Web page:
Holy Cross Monastery, West Park
We were in retreat this week. For us that means 3 days of silence. This hasn’t always been the way it is done. For many years our custom was for everyone to have one day a month for retreat. Everyone took a day convenient to his schedule and withdrew from the parts of the community life that required verbal communication and had the day for rest, for prayer and for study. But this is, at best, a difficult way to manage a retreat and we were always subject to being pulled away by all of the things going on in the house. So we eventually decided that we would choose a day each month and the whole community would be in retreat on that day. There would be no distractions, because we'd all be in retreat together.
It didn’t take long for us to notice that this schedule wasn’t ideal either. One day wasn’t enough. It takes a while to settle into a time of silence and a relaxed schedule and one day wasn’t doing it for any of us. So after some discussion we decided that we would take our monthly days and join them together, and we settled on having 3 days of retreat once every 3 months. This has remained our custom for a number of years now, and it seems to work very well for most of us. There are very few guests, if any, during these 3 days and we have a simpler schedule of services in the church. The house is quiet and the silence does have priority. Things move more slowly, and we have time to go in and down.
It’s interesting to me what happens when we take time for retreat. Many people assume that this is a time of noticing only yourself. Taking time for meditation, for study and for quiet seems to suggest that focus on the self is the whole point, and when I talk to people about this part of our life, I often find that they are uncomfortable with the whole idea. Doesn’t following the Christian path mean having concern for others? Shouldn’t we be immersing ourselves more deeply in the problems and concerns of the world rather that fleeing to an inner sanctuary? Isn't this all just selfishness wrapped up in an aura of sanctity?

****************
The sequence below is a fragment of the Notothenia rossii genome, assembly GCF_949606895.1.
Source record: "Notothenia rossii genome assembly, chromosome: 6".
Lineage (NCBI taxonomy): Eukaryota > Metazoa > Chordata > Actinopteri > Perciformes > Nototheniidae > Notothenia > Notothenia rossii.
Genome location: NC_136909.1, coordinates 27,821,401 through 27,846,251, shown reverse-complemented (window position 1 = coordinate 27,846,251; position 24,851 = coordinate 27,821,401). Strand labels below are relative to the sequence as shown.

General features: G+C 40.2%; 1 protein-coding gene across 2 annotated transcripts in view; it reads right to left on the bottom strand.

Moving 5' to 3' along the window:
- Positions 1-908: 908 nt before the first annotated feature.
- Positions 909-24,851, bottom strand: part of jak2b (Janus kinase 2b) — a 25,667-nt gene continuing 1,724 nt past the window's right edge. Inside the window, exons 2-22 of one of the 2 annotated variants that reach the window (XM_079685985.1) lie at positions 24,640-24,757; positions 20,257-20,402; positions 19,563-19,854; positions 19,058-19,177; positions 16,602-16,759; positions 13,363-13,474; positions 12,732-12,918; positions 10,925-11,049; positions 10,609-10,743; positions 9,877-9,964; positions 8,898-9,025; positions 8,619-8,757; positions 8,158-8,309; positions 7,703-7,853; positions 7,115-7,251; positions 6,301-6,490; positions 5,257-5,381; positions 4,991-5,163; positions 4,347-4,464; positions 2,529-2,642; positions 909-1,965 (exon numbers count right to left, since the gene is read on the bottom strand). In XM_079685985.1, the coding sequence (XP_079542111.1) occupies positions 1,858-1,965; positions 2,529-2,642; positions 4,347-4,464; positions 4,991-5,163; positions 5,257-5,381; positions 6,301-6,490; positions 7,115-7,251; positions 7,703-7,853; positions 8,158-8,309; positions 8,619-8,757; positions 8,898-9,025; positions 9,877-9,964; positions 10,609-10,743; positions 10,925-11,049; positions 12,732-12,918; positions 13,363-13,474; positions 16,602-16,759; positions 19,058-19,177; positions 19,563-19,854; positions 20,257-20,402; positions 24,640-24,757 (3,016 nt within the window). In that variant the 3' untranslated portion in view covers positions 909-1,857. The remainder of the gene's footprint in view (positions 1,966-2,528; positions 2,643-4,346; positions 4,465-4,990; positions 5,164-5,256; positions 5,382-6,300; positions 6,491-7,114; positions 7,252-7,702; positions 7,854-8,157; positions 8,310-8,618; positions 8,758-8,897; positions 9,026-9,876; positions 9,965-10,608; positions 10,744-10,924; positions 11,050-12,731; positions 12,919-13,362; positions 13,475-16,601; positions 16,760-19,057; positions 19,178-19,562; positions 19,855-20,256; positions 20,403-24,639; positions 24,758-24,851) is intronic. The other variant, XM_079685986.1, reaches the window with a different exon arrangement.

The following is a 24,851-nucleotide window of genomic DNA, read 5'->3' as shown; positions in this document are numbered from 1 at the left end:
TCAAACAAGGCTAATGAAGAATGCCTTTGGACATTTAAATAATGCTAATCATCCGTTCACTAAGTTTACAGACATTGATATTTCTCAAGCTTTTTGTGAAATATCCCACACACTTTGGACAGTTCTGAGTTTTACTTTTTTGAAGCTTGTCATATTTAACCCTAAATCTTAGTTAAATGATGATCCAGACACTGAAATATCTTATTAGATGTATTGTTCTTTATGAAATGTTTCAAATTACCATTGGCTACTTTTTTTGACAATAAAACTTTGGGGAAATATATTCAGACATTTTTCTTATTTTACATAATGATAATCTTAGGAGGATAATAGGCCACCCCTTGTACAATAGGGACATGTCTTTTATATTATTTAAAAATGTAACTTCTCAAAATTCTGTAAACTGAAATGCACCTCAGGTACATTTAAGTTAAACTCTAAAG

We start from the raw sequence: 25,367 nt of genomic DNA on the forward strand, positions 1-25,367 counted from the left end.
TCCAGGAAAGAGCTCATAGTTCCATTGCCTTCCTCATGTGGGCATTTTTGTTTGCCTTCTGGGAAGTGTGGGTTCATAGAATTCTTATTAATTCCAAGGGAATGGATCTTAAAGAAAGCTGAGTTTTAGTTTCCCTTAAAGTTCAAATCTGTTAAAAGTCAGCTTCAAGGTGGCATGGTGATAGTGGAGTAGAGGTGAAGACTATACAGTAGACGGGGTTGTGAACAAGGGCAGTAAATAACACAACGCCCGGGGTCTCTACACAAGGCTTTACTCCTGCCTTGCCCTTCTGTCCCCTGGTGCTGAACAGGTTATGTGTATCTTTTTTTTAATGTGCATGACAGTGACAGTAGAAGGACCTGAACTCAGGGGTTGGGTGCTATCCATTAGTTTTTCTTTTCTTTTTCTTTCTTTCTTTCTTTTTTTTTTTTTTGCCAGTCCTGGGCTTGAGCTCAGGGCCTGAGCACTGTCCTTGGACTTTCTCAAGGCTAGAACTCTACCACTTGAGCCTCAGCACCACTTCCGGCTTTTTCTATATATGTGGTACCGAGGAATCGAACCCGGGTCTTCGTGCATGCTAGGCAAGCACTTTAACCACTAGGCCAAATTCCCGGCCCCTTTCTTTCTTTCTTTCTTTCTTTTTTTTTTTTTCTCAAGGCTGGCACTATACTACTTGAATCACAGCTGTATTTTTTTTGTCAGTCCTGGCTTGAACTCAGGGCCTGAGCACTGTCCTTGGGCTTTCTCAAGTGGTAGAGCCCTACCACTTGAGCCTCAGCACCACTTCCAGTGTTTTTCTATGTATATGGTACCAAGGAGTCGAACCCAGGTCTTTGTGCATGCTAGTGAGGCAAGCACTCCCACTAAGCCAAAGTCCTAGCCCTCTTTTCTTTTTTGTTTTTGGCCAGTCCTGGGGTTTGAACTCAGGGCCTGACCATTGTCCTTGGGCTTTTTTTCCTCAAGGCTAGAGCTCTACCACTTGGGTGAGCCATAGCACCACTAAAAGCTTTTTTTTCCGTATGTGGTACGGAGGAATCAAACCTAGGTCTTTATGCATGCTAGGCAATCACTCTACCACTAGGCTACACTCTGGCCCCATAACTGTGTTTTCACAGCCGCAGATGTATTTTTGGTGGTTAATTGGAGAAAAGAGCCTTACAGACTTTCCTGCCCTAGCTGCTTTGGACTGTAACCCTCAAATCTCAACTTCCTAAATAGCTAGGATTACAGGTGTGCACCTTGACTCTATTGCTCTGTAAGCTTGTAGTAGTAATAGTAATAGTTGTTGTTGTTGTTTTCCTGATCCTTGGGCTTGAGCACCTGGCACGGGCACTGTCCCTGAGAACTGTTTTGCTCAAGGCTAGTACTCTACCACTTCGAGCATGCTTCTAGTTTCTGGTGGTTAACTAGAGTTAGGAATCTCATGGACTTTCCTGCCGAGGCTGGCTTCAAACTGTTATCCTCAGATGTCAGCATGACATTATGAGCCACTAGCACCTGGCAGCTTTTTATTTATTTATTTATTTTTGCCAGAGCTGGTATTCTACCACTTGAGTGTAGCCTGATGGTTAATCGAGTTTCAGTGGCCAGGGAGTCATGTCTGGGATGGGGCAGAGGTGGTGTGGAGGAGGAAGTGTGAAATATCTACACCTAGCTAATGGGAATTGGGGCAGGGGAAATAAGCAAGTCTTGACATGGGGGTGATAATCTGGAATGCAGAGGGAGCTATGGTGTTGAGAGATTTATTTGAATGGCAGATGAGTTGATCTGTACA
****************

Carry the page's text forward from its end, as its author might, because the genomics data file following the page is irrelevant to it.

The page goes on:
Well, if that were what was happening, I think it would be troubling. But rather the opposite seems to be the case for me. I find that taking time for silence makes me more aware of the world around me, rather than less. When I step aside from my usual preoccupation with my job and everything that I usually use to occupy my time, a curious thing happens. I find that, without any effort on my part, I start opening up to things that I usually ignore because I am “too busy” to pay attention. No focusing exercises are needed, no conscious redirection of my attention. I just begin to notice, usually quite suddenly, that there is a bigger world out there and I’ve been so wrapped up in daily tasks that I've been ignoring it.